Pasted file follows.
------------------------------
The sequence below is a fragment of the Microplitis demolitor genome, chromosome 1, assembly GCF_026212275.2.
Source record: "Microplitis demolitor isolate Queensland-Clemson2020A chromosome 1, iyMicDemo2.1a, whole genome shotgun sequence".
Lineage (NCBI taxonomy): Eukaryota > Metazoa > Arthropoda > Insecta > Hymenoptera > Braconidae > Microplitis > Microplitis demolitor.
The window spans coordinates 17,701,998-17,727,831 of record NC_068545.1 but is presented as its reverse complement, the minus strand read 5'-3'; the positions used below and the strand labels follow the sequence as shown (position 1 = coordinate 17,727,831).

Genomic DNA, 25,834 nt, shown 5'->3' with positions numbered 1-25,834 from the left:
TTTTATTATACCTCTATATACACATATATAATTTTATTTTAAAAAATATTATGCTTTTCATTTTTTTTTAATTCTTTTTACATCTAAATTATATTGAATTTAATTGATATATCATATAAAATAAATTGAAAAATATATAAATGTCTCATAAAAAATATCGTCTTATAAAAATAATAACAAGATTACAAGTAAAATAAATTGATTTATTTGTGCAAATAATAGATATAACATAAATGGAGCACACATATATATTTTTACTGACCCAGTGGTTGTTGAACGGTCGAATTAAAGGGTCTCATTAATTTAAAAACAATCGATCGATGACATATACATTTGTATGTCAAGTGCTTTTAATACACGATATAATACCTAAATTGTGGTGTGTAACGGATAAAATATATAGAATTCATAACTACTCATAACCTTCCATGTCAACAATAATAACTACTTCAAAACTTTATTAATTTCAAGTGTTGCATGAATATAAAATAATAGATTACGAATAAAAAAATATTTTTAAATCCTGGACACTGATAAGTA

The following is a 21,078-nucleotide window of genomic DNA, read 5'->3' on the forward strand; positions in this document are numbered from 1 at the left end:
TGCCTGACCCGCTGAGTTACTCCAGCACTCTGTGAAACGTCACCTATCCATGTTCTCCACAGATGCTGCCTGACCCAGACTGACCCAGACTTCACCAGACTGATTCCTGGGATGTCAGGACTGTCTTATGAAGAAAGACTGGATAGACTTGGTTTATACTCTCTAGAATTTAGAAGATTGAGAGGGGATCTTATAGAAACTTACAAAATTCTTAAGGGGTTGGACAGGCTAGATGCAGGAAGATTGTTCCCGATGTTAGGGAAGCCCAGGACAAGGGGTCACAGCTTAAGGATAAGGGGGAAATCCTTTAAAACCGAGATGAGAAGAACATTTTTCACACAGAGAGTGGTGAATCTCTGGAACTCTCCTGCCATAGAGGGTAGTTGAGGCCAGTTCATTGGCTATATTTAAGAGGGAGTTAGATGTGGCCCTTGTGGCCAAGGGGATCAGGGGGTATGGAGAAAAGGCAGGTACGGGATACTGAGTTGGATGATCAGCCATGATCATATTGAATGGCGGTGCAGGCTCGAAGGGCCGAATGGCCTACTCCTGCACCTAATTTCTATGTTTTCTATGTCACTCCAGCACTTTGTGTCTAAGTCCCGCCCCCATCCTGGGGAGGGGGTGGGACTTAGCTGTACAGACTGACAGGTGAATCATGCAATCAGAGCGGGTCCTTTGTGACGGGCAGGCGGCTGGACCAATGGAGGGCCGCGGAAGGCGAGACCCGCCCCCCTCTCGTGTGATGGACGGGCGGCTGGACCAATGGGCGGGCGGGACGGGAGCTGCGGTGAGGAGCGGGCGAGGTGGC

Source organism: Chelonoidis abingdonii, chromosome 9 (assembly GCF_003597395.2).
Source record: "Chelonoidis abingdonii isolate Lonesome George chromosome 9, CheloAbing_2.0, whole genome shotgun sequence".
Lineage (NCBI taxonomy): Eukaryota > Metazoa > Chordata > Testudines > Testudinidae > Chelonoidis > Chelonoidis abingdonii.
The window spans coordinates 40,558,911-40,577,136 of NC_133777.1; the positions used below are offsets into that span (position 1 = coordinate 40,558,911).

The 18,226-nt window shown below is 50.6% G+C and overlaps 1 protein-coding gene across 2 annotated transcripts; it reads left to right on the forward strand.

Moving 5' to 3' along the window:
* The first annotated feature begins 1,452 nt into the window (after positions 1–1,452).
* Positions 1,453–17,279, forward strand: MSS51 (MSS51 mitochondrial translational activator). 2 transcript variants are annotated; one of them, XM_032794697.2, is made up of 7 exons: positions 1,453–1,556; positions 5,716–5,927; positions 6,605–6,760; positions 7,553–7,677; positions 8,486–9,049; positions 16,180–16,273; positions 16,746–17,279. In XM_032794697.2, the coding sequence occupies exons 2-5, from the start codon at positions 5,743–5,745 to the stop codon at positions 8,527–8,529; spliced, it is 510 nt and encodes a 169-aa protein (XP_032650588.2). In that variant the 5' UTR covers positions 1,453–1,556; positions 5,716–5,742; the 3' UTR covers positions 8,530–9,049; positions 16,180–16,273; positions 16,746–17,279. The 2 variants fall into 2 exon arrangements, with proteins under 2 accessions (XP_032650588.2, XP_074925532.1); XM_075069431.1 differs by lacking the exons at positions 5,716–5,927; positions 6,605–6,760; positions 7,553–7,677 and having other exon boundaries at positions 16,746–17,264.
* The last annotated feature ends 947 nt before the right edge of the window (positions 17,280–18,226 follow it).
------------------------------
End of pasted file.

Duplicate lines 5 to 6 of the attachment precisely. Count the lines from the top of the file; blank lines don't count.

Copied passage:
Genomic DNA, 25,834 nt, shown 5'->3' with positions numbered 1-25,834 from the left:
TTTTATTATACCTCTATATACACATATATAATTTTATTTTAAAAAATATTATGCTTTTCATTTTTTTTTAATTCTTTTTACATCTAAATTATATTGAATTTAATTGATATATCATATAAAATAAATTGAAAAATATATAAATGTCTCATAAAAAATATCGTCTTATAAAAATAATAACAAGATTACAAGTAAAATAAATTGATTTATTTGTGCAAATAATAGATATAACATAAATGGAGCACACATATATATTTTTACTGACCCAGTGGTTGTTGAACGGTCGAATTAAAGGGTCTCATTAATTTAAAAACAATCGATCGATGACATATACATTTGTATGTCAAGTGCTTTTAATACACGATATAATACCTAAATTGTGGTGTGTAACGGATAAAATATATAGAATTCATAACTACTCATAACCTTCCATGTCAACAATAATAACTACTTCAAAACTTTATTAATTTCAAGTGTTGCATGAATATAAAATAATAGATTACGAATAAAAAAATATTTTTAAATCCTGGACACTGATAAGTA